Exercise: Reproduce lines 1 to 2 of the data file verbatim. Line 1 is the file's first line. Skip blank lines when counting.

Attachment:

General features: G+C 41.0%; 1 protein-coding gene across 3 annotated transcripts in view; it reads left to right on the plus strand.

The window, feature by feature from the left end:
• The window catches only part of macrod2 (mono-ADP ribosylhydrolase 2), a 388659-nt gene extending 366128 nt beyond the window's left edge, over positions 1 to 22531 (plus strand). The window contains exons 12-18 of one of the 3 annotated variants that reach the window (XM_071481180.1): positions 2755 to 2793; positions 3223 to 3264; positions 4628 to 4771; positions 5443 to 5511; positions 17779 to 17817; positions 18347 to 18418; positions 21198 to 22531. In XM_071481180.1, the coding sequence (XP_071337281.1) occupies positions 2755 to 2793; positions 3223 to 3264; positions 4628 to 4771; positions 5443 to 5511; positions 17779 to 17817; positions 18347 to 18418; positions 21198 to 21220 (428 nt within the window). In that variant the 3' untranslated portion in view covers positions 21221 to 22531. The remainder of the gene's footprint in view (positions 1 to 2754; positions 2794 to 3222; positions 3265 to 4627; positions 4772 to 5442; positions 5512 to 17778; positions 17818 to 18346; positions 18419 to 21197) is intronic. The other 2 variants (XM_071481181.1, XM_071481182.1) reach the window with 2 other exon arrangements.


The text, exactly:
General features: G+C 41.0%; 1 protein-coding gene across 3 annotated transcripts in view; it reads left to right on the plus strand.

The window, feature by feature from the left end: